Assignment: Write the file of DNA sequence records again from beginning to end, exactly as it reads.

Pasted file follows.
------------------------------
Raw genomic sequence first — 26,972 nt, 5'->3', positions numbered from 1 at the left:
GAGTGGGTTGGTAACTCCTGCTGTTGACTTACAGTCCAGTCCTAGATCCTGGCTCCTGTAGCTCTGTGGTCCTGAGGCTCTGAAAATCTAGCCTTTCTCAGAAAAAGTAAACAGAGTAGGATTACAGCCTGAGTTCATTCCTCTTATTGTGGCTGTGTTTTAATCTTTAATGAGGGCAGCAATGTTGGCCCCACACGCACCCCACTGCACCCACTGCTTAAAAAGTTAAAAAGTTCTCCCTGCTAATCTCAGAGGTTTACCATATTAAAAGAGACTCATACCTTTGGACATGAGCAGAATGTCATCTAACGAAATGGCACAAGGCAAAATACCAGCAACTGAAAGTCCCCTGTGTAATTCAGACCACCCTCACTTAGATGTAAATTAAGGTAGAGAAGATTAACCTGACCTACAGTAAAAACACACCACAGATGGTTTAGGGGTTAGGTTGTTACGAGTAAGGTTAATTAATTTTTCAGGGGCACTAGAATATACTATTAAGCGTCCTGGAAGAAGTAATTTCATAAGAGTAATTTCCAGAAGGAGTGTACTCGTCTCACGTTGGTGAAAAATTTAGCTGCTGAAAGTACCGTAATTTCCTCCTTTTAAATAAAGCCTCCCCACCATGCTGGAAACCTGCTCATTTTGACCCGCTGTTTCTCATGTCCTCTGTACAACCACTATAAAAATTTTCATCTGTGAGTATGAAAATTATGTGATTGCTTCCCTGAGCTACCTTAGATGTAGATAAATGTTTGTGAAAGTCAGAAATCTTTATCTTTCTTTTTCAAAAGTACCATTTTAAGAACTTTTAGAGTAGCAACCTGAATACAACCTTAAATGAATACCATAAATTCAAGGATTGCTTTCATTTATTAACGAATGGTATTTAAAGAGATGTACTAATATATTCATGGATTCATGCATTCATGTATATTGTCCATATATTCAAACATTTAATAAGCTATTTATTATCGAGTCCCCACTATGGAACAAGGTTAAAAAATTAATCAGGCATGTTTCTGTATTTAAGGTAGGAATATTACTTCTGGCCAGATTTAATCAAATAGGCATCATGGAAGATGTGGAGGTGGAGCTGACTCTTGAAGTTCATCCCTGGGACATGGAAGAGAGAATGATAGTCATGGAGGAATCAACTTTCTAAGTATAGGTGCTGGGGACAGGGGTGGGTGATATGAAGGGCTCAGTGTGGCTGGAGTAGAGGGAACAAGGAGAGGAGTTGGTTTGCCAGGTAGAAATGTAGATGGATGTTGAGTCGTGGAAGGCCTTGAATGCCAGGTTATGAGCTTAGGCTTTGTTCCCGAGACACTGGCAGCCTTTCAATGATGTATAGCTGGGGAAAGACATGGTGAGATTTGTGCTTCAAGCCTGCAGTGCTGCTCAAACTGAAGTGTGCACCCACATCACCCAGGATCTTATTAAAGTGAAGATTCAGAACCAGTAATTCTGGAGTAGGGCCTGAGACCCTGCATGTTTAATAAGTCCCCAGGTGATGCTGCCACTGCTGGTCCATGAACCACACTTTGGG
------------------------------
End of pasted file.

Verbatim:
Raw genomic sequence first — 26,972 nt, 5'->3', positions numbered from 1 at the left:
GAGTGGGTTGGTAACTCCTGCTGTTGACTTACAGTCCAGTCCTAGATCCTGGCTCCTGTAGCTCTGTGGTCCTGAGGCTCTGAAAATCTAGCCTTTCTCAGAAAAAGTAAACAGAGTAGGATTACAGCCTGAGTTCATTCCTCTTATTGTGGCTGTGTTTTAATCTTTAATGAGGGCAGCAATGTTGGCCCCACACGCACCCCACTGCACCCACTGCTTAAAAAGTTAAAAAGTTCTCCCTGCTAATCTCAGAGGTTTACCATATTAAAAGAGACTCATACCTTTGGACATGAGCAGAATGTCATCTAACGAAATGGCACAAGGCAAAATACCAGCAACTGAAAGTCCCCTGTGTAATTCAGACCACCCTCACTTAGATGTAAATTAAGGTAGAGAAGATTAACCTGACCTACAGTAAAAACACACCACAGATGGTTTAGGGGTTAGGTTGTTACGAGTAAGGTTAATTAATTTTTCAGGGGCACTAGAATATACTATTAAGCGTCCTGGAAGAAGTAATTTCATAAGAGTAATTTCCAGAAGGAGTGTACTCGTCTCACGTTGGTGAAAAATTTAGCTGCTGAAAGTACCGTAATTTCCTCCTTTTAAATAAAGCCTCCCCACCATGCTGGAAACCTGCTCATTTTGACCCGCTGTTTCTCATGTCCTCTGTACAACCACTATAAAAATTTTCATCTGTGAGTATGAAAATTATGTGATTGCTTCCCTGAGCTACCTTAGATGTAGATAAATGTTTGTGAAAGTCAGAAATCTTTATCTTTCTTTTTCAAAAGTACCATTTTAAGAACTTTTAGAGTAGCAACCTGAATACAACCTTAAATGAATACCATAAATTCAAGGATTGCTTTCATTTATTAACGAATGGTATTTAAAGAGATGTACTAATATATTCATGGATTCATGCATTCATGTATATTGTCCATATATTCAAACATTTAATAAGCTATTTATTATCGAGTCCCCACTATGGAACAAGGTTAAAAAATTAATCAGGCATGTTTCTGTATTTAAGGTAGGAATATTACTTCTGGCCAGATTTAATCAAATAGGCATCATGGAAGATGTGGAGGTGGAGCTGACTCTTGAAGTTCATCCCTGGGACATGGAAGAGAGAATGATAGTCATGGAGGAATCAACTTTCTAAGTATAGGTGCTGGGGACAGGGGTGGGTGATATGAAGGGCTCAGTGTGGCTGGAGTAGAGGGAACAAGGAGAGGAGTTGGTTTGCCAGGTAGAAATGTAGATGGATGTTGAGTCGTGGAAGGCCTTGAATGCCAGGTTATGAGCTTAGGCTTTGTTCCCGAGACACTGGCAGCCTTTCAATGATGTATAGCTGGGGAAAGACATGGTGAGATTTGTGCTTCAAGCCTGCAGTGCTGCTCAAACTGAAGTGTGCACCCACATCACCCAGGATCTTATTAAAGTGAAGATTCAGAACCAGTAATTCTGGAGTAGGGCCTGAGACCCTGCATGTTTAATAAGTCCCCAGGTGATGCTGCCACTGCTGGTCCATGAACCACACTTTGGG